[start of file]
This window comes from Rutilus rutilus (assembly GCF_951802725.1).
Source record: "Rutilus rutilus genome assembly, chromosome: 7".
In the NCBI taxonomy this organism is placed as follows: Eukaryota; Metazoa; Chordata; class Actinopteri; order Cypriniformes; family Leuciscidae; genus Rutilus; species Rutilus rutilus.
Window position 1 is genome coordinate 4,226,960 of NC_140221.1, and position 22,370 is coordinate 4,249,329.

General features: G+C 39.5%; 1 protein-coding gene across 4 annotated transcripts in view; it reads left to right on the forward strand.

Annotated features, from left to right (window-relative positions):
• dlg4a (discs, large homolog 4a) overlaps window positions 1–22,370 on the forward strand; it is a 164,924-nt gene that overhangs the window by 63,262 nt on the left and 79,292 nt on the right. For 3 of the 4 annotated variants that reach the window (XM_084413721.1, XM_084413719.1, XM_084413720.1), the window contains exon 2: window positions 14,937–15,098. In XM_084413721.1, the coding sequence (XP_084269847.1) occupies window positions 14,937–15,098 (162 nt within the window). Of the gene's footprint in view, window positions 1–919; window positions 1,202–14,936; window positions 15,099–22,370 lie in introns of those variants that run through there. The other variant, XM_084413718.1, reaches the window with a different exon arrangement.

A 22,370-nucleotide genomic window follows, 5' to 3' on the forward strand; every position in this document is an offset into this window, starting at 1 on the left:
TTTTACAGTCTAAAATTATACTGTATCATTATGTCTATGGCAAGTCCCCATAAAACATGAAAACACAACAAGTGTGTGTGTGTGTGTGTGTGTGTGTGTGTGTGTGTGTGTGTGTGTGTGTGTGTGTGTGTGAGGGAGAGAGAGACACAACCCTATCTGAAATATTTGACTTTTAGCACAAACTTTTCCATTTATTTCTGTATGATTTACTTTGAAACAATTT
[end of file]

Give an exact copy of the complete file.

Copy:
This window comes from Rutilus rutilus (assembly GCF_951802725.1).
Source record: "Rutilus rutilus genome assembly, chromosome: 7".
In the NCBI taxonomy this organism is placed as follows: Eukaryota; Metazoa; Chordata; class Actinopteri; order Cypriniformes; family Leuciscidae; genus Rutilus; species Rutilus rutilus.
Window position 1 is genome coordinate 4,226,960 of NC_140221.1, and position 22,370 is coordinate 4,249,329.

General features: G+C 39.5%; 1 protein-coding gene across 4 annotated transcripts in view; it reads left to right on the forward strand.

Annotated features, from left to right (window-relative positions):
• dlg4a (discs, large homolog 4a) overlaps window positions 1–22,370 on the forward strand; it is a 164,924-nt gene that overhangs the window by 63,262 nt on the left and 79,292 nt on the right. For 3 of the 4 annotated variants that reach the window (XM_084413721.1, XM_084413719.1, XM_084413720.1), the window contains exon 2: window positions 14,937–15,098. In XM_084413721.1, the coding sequence (XP_084269847.1) occupies window positions 14,937–15,098 (162 nt within the window). Of the gene's footprint in view, window positions 1–919; window positions 1,202–14,936; window positions 15,099–22,370 lie in introns of those variants that run through there. The other variant, XM_084413718.1, reaches the window with a different exon arrangement.

A 22,370-nucleotide genomic window follows, 5' to 3' on the forward strand; every position in this document is an offset into this window, starting at 1 on the left:
TTTTACAGTCTAAAATTATACTGTATCATTATGTCTATGGCAAGTCCCCATAAAACATGAAAACACAACAAGTGTGTGTGTGTGTGTGTGTGTGTGTGTGTGTGTGTGTGTGTGTGTGTGTGTGTGTGTGTGAGGGAGAGAGAGACACAACCCTATCTGAAATATTTGACTTTTAGCACAAACTTTTCCATTTATTTCTGTATGATTTACTTTGAAACAATTT